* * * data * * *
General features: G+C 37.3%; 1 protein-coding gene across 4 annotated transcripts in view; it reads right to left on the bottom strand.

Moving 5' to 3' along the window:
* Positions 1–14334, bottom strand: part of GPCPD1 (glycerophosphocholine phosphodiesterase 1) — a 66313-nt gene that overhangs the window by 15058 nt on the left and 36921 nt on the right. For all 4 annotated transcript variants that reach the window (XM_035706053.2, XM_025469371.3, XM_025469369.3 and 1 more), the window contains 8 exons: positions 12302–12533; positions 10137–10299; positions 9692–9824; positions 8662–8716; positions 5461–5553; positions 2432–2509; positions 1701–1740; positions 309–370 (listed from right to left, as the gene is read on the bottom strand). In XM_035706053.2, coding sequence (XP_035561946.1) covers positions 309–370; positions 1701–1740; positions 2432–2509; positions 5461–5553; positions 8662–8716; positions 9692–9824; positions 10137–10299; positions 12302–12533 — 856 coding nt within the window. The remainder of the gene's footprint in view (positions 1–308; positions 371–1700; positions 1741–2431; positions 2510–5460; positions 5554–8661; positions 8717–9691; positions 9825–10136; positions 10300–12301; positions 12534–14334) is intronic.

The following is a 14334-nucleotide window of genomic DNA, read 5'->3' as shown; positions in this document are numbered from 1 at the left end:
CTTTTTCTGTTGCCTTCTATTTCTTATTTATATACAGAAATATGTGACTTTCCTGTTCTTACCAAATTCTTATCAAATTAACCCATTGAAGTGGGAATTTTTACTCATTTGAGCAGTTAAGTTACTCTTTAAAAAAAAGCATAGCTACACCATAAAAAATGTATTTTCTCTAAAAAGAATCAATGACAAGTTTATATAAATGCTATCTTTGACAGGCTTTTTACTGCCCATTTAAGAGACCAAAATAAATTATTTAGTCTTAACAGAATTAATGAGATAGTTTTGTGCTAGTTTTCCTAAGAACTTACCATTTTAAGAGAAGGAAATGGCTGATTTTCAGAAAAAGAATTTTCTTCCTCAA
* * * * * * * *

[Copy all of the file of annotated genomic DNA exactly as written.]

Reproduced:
General features: G+C 37.3%; 1 protein-coding gene across 4 annotated transcripts in view; it reads right to left on the bottom strand.

Moving 5' to 3' along the window:
* Positions 1–14334, bottom strand: part of GPCPD1 (glycerophosphocholine phosphodiesterase 1) — a 66313-nt gene that overhangs the window by 15058 nt on the left and 36921 nt on the right. For all 4 annotated transcript variants that reach the window (XM_035706053.2, XM_025469371.3, XM_025469369.3 and 1 more), the window contains 8 exons: positions 12302–12533; positions 10137–10299; positions 9692–9824; positions 8662–8716; positions 5461–5553; positions 2432–2509; positions 1701–1740; positions 309–370 (listed from right to left, as the gene is read on the bottom strand). In XM_035706053.2, coding sequence (XP_035561946.1) covers positions 309–370; positions 1701–1740; positions 2432–2509; positions 5461–5553; positions 8662–8716; positions 9692–9824; positions 10137–10299; positions 12302–12533 — 856 coding nt within the window. The remainder of the gene's footprint in view (positions 1–308; positions 371–1700; positions 1741–2431; positions 2510–5460; positions 5554–8661; positions 8717–9691; positions 9825–10136; positions 10300–12301; positions 12534–14334) is intronic.

The following is a 14334-nucleotide window of genomic DNA, read 5'->3' as shown; positions in this document are numbered from 1 at the left end:
CTTTTTCTGTTGCCTTCTATTTCTTATTTATATACAGAAATATGTGACTTTCCTGTTCTTACCAAATTCTTATCAAATTAACCCATTGAAGTGGGAATTTTTACTCATTTGAGCAGTTAAGTTACTCTTTAAAAAAAAGCATAGCTACACCATAAAAAATGTATTTTCTCTAAAAAGAATCAATGACAAGTTTATATAAATGCTATCTTTGACAGGCTTTTTACTGCCCATTTAAGAGACCAAAATAAATTATTTAGTCTTAACAGAATTAATGAGATAGTTTTGTGCTAGTTTTCCTAAGAACTTACCATTTTAAGAGAAGGAAATGGCTGATTTTCAGAAAAAGAATTTTCTTCCTCAA